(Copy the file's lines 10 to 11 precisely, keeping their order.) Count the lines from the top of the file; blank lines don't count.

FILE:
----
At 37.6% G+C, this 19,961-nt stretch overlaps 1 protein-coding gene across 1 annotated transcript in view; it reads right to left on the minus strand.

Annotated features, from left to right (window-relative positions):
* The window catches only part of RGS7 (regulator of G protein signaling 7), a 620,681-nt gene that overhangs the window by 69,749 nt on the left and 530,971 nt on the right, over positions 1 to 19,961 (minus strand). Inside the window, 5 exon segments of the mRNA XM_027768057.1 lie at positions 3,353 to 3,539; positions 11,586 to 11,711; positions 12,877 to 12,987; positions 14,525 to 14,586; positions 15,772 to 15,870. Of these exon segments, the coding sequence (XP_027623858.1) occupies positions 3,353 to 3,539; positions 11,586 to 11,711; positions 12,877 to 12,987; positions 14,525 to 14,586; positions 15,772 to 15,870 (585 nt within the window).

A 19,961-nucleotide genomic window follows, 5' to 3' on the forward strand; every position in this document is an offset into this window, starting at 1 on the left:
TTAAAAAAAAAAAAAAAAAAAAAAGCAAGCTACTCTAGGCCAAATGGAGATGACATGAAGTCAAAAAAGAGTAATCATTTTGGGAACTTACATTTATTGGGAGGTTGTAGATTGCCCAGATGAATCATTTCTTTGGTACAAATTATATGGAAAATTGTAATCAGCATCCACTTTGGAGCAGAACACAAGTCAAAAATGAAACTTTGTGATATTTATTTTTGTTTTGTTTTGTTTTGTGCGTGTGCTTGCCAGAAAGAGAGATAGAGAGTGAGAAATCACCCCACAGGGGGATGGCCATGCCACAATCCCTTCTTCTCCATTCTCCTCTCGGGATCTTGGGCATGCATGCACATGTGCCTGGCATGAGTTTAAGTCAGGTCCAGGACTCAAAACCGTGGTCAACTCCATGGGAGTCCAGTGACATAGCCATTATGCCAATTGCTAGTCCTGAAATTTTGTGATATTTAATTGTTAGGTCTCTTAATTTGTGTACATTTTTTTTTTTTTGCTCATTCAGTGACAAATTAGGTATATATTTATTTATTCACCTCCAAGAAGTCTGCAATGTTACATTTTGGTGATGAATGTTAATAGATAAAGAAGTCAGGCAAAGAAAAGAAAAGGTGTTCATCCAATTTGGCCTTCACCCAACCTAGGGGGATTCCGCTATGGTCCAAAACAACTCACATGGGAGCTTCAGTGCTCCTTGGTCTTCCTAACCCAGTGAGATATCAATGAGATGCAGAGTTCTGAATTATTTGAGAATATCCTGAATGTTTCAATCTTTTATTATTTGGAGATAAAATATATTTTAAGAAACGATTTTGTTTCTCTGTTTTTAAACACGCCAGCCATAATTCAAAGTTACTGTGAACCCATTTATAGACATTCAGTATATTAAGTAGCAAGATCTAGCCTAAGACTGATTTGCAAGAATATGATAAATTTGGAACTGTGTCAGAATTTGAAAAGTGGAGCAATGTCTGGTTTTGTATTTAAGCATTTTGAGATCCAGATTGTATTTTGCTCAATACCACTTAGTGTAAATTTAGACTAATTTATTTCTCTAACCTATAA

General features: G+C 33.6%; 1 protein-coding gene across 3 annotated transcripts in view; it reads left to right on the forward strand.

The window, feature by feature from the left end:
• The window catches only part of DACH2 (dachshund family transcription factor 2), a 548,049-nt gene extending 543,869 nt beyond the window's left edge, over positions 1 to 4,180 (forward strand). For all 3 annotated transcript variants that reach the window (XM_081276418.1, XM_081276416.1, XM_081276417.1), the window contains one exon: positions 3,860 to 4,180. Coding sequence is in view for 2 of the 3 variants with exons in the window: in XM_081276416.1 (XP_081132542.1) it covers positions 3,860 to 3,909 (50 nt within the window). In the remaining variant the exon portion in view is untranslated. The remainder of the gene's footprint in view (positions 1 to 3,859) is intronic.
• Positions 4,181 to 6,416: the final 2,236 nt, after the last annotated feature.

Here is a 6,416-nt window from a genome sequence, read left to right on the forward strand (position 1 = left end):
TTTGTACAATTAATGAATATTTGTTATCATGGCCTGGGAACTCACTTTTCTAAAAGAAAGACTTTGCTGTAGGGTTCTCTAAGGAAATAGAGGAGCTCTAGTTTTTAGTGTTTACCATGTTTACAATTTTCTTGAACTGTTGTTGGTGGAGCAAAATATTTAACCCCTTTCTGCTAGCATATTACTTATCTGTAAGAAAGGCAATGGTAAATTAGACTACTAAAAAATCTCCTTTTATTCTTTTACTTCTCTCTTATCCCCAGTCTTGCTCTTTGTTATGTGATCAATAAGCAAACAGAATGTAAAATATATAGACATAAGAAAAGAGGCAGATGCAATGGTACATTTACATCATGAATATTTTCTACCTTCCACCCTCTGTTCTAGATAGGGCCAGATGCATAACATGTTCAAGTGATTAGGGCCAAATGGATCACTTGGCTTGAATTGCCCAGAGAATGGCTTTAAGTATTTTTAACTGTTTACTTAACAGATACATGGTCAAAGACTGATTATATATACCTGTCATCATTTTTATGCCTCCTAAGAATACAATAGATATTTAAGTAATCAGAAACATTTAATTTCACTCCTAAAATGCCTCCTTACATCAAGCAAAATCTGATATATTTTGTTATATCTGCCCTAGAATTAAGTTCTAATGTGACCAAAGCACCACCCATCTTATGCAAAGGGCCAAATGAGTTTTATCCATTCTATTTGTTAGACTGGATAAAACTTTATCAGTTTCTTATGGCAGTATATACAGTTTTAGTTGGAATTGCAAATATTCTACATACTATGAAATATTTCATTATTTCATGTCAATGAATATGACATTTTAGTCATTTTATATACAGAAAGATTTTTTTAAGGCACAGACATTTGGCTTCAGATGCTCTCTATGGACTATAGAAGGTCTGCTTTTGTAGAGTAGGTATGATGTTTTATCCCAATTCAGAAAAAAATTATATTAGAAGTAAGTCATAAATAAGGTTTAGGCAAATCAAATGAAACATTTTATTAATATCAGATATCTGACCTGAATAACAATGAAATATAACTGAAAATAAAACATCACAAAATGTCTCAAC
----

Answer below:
Here is a 6,416-nt window from a genome sequence, read left to right on the forward strand (position 1 = left end):
TTTGTACAATTAATGAATATTTGTTATCATGGCCTGGGAACTCACTTTTCTAAAAGAAAGACTTTGCTGTAGGGTTCTCTAAGGAAATAGAGGAGCTCTAGTTTTTAGTGTTTACCATGTTTACAATTTTCTTGAACTGTTGTTGGTGGAGCAAAATATTTAACCCCTTTCTGCTAGCATATTACTTATCTGTAAGAAAGGCAATGGTAAATTAGACTACTAAAAAATCTCCTTTTATTCTTTTACTTCTCTCTTATCCCCAGTCTTGCTCTTTGTTATGTGATCAATAAGCAAACAGAATGTAAAATATATAGACATAAGAAAAGAGGCAGATGCAATGGTACATTTACATCATGAATATTTTCTACCTTCCACCCTCTGTTCTAGATAGGGCCAGATGCATAACATGTTCAAGTGATTAGGGCCAAATGGATCACTTGGCTTGAATTGCCCAGAGAATGGCTTTAAGTATTTTTAACTGTTTACTTAACAGATACATGGTCAAAGACTGATTATATATACCTGTCATCATTTTTATGCCTCCTAAGAATACAATAGATATTTAAGTAATCAGAAACATTTAATTTCACTCCTAAAATGCCTCCTTACATCAAGCAAAATCTGATATATTTTGTTATATCTGCCCTAGAATTAAGTTCTAATGTGACCAAAGCACCACCCATCTTATGCAAAGGGCCAAATGAGTTTTATCCATTCTATTTGTTAGACTGGATAAAACTTTATCAGTTTCTTATGGCAGTATATACAGTTTTAGTTGGAATTGCAAATATTCTACATACTATGAAATATTTCATTATTTCATGTCAATGAATATGACATTTTAGTCATTTTATATACAGAAAGATTTTTTTAAGGCACAGACATTTGGCTTCAGATGCTCTCTATGGACTATAGAAGGTCTGCTTTTGTAGAGTAGGTATGATGTTTTATCCCAATTCAGAAAAAAATTATATTAGAAGTAAGTCATAAATAAGGTTTAGGCAAATCAAATGAAACATTTTATTAATATCAGATATCTGACCTGAATAACAATGAAATATAACTGAAAATAAAACATCACAAAATGTCTCAAC